The Ōtanewainuku Kiwi Trust is a community based conservation Trust formed in 2002 by Te Puke Forest and Bird, and other members of the community concerned at the decline of North Island brown kiwi in the Ōtanewainuku Forest.
The Trust operates under a Community Agreement with the Department of Conservation (DOC), who administers the land and provides technical advice and guidance on pest control and translocation of birds.
“To protect and restore the indigenous ecosystem and biodiversity of Ōtanewainuku”.
The Trust manages Kiwi and Kokako reintroductions and carries out intensive predator control – targeting stoats, rats and possums. All dogs are banned from the forest. Volunteers maintain the Trust’s integrated pest management programme, which has benefits for all plants and animals at Ōtanewainuku, including brown kiwi and Kokako
The total forest area is 1200 hectares, and volunteers maintain the stoat trap lines and bait stations which cover 1100 hectares of forest to reduce pest numbers and give the best chance of our birds breeding in the forest.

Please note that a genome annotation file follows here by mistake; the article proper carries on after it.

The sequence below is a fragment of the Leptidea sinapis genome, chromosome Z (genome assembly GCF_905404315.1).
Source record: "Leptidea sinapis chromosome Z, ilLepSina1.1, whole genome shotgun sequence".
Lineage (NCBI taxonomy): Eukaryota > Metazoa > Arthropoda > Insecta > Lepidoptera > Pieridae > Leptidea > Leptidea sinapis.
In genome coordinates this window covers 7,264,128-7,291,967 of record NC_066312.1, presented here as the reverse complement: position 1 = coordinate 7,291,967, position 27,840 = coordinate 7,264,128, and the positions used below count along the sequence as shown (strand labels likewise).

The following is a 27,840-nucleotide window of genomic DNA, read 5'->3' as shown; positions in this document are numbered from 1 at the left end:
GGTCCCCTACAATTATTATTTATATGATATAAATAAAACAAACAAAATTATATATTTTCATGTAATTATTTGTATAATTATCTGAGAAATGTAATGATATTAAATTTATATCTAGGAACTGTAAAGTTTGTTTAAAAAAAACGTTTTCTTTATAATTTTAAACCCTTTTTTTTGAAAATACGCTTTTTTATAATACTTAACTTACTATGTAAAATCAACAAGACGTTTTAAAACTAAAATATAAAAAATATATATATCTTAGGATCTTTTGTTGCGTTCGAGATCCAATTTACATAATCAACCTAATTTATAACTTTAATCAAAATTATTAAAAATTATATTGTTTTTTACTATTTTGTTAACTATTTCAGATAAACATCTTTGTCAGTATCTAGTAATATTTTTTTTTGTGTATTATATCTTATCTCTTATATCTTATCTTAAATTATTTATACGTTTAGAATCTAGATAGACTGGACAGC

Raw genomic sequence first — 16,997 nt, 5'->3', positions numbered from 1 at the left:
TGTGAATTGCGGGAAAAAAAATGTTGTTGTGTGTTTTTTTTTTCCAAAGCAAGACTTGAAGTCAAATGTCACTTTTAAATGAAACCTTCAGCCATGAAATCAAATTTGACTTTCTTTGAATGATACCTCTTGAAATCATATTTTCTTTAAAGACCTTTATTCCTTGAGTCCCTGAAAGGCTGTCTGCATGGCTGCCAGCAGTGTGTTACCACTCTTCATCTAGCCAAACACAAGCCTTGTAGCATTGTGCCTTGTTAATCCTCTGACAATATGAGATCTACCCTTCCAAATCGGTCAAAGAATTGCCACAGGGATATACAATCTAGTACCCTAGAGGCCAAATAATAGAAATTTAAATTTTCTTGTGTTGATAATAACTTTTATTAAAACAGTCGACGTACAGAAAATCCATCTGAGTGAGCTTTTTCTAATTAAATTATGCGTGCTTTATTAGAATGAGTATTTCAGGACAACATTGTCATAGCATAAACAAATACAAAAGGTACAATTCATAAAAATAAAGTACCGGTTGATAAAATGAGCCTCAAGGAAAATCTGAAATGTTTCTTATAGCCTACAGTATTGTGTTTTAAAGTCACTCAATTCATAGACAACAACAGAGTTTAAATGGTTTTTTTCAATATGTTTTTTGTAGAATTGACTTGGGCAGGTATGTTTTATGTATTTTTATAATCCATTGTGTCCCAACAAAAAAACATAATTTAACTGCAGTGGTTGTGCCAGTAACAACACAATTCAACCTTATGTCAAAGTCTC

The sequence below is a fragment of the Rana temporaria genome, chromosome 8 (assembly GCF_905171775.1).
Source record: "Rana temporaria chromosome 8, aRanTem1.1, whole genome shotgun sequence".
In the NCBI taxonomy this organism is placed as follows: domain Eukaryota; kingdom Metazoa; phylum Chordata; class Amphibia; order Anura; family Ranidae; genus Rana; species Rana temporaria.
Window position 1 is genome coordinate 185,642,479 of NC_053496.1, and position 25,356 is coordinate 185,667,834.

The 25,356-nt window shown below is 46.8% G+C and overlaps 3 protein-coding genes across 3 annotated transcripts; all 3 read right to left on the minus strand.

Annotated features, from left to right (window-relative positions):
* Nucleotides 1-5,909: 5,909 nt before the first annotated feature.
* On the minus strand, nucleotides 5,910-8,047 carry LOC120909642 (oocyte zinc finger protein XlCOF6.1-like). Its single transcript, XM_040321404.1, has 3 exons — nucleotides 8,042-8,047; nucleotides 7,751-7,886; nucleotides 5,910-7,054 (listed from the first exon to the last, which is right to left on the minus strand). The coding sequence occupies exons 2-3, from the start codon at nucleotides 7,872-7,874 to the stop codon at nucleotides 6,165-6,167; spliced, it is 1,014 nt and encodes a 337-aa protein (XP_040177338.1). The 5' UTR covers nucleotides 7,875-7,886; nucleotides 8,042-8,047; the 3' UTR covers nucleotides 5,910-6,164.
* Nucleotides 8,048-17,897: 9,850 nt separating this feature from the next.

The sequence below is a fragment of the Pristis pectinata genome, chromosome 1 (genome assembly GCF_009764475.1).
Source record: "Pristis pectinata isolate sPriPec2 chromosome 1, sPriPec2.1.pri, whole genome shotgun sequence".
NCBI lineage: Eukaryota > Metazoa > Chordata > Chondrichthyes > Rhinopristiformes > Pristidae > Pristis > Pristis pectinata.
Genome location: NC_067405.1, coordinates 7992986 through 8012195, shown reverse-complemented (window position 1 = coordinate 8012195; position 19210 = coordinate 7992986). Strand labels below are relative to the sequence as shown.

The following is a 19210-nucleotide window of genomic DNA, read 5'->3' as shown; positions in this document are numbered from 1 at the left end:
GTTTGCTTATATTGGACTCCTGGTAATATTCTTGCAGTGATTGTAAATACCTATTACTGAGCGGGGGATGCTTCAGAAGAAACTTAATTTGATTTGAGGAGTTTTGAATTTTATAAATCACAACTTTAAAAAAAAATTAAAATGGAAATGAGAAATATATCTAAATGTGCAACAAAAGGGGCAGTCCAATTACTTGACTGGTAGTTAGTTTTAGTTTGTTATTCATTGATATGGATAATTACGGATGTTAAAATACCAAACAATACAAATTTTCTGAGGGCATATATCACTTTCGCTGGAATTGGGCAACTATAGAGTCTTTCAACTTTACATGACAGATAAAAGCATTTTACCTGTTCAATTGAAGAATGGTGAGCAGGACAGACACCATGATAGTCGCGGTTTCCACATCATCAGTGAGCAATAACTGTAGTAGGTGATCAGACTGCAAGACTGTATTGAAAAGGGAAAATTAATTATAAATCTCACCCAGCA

The Trust work with the kiwi breeding program Project One (Operation Nest Egg). The kiwi in the forest have radio tracking devices, and fertilised kiwi eggs are taken to a specialised incubation facility at Kiwi Encounter in Rotorua to give them the best chance of survival. Here the chicks remain in a controlled environment for five to six months to become big enough (at least 1kg) to defend themselves against most predators once they are released. Volunteers also carry out kiwi listening surveys over 20 sites to estimate the numbers of mature kiwi within the Ōtanewainuku forest.
Ōtanewainuku also have kokako translocated from two other Bay of Plenty forests, Kaharoa and Rotoehu which are flourishing, as are many other native species such as robins, tomtits, kereru and native long-tail bats.
How to Help
Volunteer activities include pest mammal trapping, trap line maintenance, administration, governance and taking care of the BBQ at work days. Volunteers also spend time acting as guides for visitors, especially school parties, providing valuable education on native flora and fauna, and conservation efforts within New Zealand.
Find Out More
Check out the links below to find out more about Ōtanewainuku Kiwi Trust.